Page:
Hello Dear Reader,
Amazingly this is my very first duck recipe on Vohn’s Vittles.
Well, I find it amazing, as duck is by far my favourite variety of poultry.
The duck people at Gressingham are less surprised as recent research suggests that whilst 80% of us eat duck we do so mainly at restaurants and rarely cook it at home. Indeed, even though I’m a keen home cook and food blogger, I don’t think I have ever cooked duck from scratch before! I was quite pleased with my first ever duck dish.
The sweet and sour redcurrants cut through the rich duck and the warm but subtle spicing is perfect for the Christmassy feeling I’m starting to get!
Gressingham Duck had asked me to create a special weekend night dinner with their duck as the central ingredient. First off I needed to find out a bit more about Gressingham Duck. I had heard it talked of by chefs as their preferred duck but was never entirely sure if Gressingham was a place, a breed, a brand or a company. Turns out it is all of those things!
Gressingham is a village in Lancaster, England.
Gressingham duck is a unique breed of duck, which is a cross between wild mallard and Pekin duck.
Gressingham duck was named after the village of Gressingham, as it was here that the first cross occurred in 1980.
Gressingham Duck is a copyrighted brand name.
Gressingham Foods is a company and has exclusive rights to breed Gressingham Ducks.
My lovely hamper arrived from Gressingham, with duck galore and a lovely apron and a handy meat thermometer.
What to make with such delicious duck?
My first thoughts were of Asia – from spring rolls to aromatic crispy duck – but some quick internet research showed a multitude of recipes for both. I also found lots of recipes for duck with cranberries and the richness of duck does indeed marry well with the sourness of cranberries. However cranberries are imported by air from North America and my shopping rules only allow for ingredients like this when there is no local alternative. My mind immediately conjured up the flavour of redcurrants and I just knew their sweet and sour notes would be perfect. Although seasonally a summer fruit, a local glut this year means redcurrants are still available, as much of the crop has been frozen.
Next thought – how do you cook duck breast? As a devourer of all forms of Masterchef I’ve watched many a contestant cook duck, some with success and some with scathing criticism. I reckoned I had a pretty good idea of what to do and the Gressingham Duck website is a mine of helpful information too!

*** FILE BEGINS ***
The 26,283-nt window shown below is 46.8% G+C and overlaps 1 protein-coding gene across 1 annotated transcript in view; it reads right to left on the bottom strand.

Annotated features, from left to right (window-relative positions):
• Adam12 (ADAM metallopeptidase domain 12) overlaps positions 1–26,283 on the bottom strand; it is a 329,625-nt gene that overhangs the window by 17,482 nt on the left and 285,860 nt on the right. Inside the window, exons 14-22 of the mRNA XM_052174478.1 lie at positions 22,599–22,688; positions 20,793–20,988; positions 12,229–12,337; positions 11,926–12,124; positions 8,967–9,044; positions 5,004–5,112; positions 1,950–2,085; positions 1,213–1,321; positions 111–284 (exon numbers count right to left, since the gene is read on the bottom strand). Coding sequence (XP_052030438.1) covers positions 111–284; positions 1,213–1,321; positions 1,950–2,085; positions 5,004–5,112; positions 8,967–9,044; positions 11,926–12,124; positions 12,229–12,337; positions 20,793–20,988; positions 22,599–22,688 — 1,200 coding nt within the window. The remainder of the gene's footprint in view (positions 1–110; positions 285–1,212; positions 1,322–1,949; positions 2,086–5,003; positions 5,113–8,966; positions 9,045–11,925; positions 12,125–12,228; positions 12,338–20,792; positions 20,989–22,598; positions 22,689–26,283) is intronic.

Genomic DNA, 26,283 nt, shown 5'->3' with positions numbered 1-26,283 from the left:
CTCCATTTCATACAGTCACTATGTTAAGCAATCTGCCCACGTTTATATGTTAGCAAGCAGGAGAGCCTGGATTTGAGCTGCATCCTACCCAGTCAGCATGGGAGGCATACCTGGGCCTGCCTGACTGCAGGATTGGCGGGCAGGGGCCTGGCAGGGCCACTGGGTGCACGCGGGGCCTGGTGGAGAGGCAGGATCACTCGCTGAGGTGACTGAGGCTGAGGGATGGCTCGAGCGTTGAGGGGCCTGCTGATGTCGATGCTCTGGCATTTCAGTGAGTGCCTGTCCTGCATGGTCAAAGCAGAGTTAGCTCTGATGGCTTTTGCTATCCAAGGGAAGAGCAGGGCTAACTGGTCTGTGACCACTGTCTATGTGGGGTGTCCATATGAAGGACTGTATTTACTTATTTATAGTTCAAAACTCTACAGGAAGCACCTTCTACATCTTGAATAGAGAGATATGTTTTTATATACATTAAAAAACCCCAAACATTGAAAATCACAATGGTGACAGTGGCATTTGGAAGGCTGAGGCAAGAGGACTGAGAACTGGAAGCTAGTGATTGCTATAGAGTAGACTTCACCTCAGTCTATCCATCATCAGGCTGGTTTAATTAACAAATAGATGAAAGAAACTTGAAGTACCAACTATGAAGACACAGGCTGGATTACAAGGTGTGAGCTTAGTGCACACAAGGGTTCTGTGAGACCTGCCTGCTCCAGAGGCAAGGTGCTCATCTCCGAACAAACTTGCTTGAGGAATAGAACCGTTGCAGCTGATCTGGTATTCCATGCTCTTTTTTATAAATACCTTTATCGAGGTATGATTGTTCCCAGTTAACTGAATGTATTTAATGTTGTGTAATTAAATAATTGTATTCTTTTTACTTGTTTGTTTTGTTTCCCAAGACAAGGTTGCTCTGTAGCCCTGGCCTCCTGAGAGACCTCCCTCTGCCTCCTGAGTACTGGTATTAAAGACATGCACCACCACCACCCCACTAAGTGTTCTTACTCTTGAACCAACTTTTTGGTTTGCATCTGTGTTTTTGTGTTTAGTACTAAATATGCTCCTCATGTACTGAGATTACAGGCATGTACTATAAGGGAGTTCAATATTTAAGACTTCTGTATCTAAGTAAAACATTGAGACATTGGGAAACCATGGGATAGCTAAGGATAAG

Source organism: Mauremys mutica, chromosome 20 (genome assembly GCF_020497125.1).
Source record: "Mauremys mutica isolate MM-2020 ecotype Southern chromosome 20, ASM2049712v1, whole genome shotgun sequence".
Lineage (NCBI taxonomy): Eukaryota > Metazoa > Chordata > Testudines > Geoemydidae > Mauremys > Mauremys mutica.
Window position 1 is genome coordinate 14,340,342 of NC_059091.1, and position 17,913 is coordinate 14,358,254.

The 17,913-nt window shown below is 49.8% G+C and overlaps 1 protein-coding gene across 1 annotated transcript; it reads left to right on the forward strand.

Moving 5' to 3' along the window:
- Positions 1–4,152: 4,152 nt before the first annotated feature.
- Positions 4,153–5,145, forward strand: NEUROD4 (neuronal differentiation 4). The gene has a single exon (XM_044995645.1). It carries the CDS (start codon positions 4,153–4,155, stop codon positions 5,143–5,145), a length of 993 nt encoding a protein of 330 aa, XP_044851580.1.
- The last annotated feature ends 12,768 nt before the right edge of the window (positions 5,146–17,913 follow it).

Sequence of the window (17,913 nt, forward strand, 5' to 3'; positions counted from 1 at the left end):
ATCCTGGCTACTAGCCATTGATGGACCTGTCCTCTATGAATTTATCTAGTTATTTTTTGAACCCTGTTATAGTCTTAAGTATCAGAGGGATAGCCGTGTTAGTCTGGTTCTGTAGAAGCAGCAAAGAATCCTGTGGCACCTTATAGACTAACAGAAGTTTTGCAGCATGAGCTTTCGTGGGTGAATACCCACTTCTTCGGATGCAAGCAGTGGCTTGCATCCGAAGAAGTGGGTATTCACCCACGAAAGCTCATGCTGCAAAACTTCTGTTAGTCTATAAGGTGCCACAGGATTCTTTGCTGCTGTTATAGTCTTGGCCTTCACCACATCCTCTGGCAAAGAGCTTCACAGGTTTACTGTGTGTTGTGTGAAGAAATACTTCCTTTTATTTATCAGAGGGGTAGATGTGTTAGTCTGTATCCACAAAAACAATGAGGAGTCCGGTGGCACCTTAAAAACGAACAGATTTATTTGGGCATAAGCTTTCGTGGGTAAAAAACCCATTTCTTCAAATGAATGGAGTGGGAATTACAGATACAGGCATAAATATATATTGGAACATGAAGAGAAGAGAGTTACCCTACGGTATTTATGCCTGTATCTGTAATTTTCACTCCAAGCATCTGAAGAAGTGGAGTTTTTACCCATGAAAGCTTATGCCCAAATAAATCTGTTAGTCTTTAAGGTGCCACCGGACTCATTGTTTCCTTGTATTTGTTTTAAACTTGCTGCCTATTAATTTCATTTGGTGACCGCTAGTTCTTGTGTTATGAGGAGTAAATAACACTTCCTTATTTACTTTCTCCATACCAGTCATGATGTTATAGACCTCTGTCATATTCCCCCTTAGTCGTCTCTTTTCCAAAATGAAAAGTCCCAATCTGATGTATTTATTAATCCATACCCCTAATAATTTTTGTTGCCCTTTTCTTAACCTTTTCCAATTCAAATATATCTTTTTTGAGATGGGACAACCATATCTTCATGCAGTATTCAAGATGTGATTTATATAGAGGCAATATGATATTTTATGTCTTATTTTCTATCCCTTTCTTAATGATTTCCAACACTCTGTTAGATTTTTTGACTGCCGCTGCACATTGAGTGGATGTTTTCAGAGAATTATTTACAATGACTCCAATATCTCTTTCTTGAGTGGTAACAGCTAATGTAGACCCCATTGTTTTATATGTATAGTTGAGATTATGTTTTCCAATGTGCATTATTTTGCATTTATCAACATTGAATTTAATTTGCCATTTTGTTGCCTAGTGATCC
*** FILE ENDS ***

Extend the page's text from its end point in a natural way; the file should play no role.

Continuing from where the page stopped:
How to cook Gressingham duck breasts
Once the fat is removed duck breast is actually lower in fat than chicken! So it is a lean and healthy meat.
If you are cooking it with the skin on, then it is key to cook it in such a way that this fat is rendered down and removed.
1) Preheat oven to 200°C. If your frying pan cannot go into an oven at this temperature, then also preheat a roasting tin.
Use kitchen towel to dry the skin of the duck breasts. Score the skin with a sharp knife. Place the duck breast skin-side down in a cold frying pan.
2) Turn the heat on to maximum. As soon as the duck starts to sizzle, turn the heat down to low and fry for 15 minutes until golden and crisp. During this time regularly drain off the fat that is released and spoon into a heat-proof jar.
This fat can be kept in the fridge and makes for fabulous roast potatoes or popcorn.
Season the duck with freshly ground sea salt and black pepper and turn to brown other side for a minute on medium-high heat.
3) Turn back to skin side down and put frying pan in oven, or transfer duck to preheated roasting tin (skin-side down). Roast for 10-15 minutes. Put a plate in the oven to pre-heat at the same time.
4) Remove duck from oven and leave in a warm place to rest. This resting period is important to allow the meat to relax, after having been in the oven, which redistributes the juices from the centre to throughout the meat.
My method for resting is to put the meat on a hot preheated plate, cover loosely with tin foil and leave on the kitchen counter for about 6 minutes.
5) After resting slice the duck breasts and serve.
A little too well cooked for my liking but perfect for Mr Vohn. I’ll know to go for only 10 minutes in the oven for mine next time, so they are still pink.
Since my duck had come all the way from England (the most food miles for my fresh meat in a while!), I went super local with the veg and picked them up at a farm shop I was passing. One of the joys of getting muddy tatties is you don’t know what to expect when you clean them. I actually exclaimed with surprise when the mud washed off to reveal these beauties!
They are organic Arran Victory potatoes, which are so wonderfully floury that I simply boiled them, drained and then crushed them with butter, salt and pepper.
I also picked up this very pretty red curly kale and dark green Cavalo Nero, both grown organically at Pillars of Hercules in Fife. These I rinsed, seasoned simply with salt & pepper and steamed in my bamboo steamer for 12 minutes on top of the potatoes as they boiled.
I prepped the potatoes and veggies whilst the duck was frying and cooked them whilst it was in the oven – easy!
The spiced sweet and sour red currants can be made in advance and reheated, or made while the duck is resting.
Spiced sweet and sour red currants – recipe
- 100g redcurrants (fresh or frozen)
- 3 juniper berries, crushed
- ½ tsp ground allspice
- 2 tbsp port
- ½ tbsp balsamic vinegar
- 1-2 tsp brown sugar
Place all the ingredients, except the sugar, in a pan.
Bring to boil, then turn down heat and simmer for five minutes.
Break the red currants gently with a spoon.
Stir in 1 tsp sugar and cook gently for another minute.
Taste & add more sugar if necessary (depends on your palate and the ripeness of the fruit).
Cook another minute and serve.
Legalese: I was sent a hamper by Gressingham duck and a supermarket voucher to use towards ingredients.